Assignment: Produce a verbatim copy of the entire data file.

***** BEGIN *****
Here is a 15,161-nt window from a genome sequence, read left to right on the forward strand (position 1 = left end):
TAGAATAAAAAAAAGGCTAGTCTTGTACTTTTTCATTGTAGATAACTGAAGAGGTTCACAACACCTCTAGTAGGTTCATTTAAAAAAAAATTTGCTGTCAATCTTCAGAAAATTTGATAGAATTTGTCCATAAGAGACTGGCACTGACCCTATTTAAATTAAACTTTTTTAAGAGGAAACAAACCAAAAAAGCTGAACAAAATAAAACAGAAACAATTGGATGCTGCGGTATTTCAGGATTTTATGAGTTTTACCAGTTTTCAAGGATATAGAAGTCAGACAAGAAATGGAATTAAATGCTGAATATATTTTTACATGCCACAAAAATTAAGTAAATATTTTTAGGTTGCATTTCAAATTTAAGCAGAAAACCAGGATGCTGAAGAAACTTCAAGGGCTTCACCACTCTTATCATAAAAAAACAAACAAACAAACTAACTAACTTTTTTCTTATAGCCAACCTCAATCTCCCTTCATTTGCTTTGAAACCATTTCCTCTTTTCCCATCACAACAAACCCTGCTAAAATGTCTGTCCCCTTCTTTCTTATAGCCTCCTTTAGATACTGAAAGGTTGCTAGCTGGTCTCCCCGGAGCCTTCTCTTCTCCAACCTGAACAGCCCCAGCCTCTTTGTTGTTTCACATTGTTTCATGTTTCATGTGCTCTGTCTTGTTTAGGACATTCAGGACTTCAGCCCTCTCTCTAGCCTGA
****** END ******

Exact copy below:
Here is a 15,161-nt window from a genome sequence, read left to right on the forward strand (position 1 = left end):
TAGAATAAAAAAAAGGCTAGTCTTGTACTTTTTCATTGTAGATAACTGAAGAGGTTCACAACACCTCTAGTAGGTTCATTTAAAAAAAAATTTGCTGTCAATCTTCAGAAAATTTGATAGAATTTGTCCATAAGAGACTGGCACTGACCCTATTTAAATTAAACTTTTTTAAGAGGAAACAAACCAAAAAAGCTGAACAAAATAAAACAGAAACAATTGGATGCTGCGGTATTTCAGGATTTTATGAGTTTTACCAGTTTTCAAGGATATAGAAGTCAGACAAGAAATGGAATTAAATGCTGAATATATTTTTACATGCCACAAAAATTAAGTAAATATTTTTAGGTTGCATTTCAAATTTAAGCAGAAAACCAGGATGCTGAAGAAACTTCAAGGGCTTCACCACTCTTATCATAAAAAAACAAACAAACAAACTAACTAACTTTTTTCTTATAGCCAACCTCAATCTCCCTTCATTTGCTTTGAAACCATTTCCTCTTTTCCCATCACAACAAACCCTGCTAAAATGTCTGTCCCCTTCTTTCTTATAGCCTCCTTTAGATACTGAAAGGTTGCTAGCTGGTCTCCCCGGAGCCTTCTCTTCTCCAACCTGAACAGCCCCAGCCTCTTTGTTGTTTCACATTGTTTCATGTTTCATGTGCTCTGTCTTGTTTAGGACATTCAGGACTTCAGCCCTCTCTCTAGCCTGA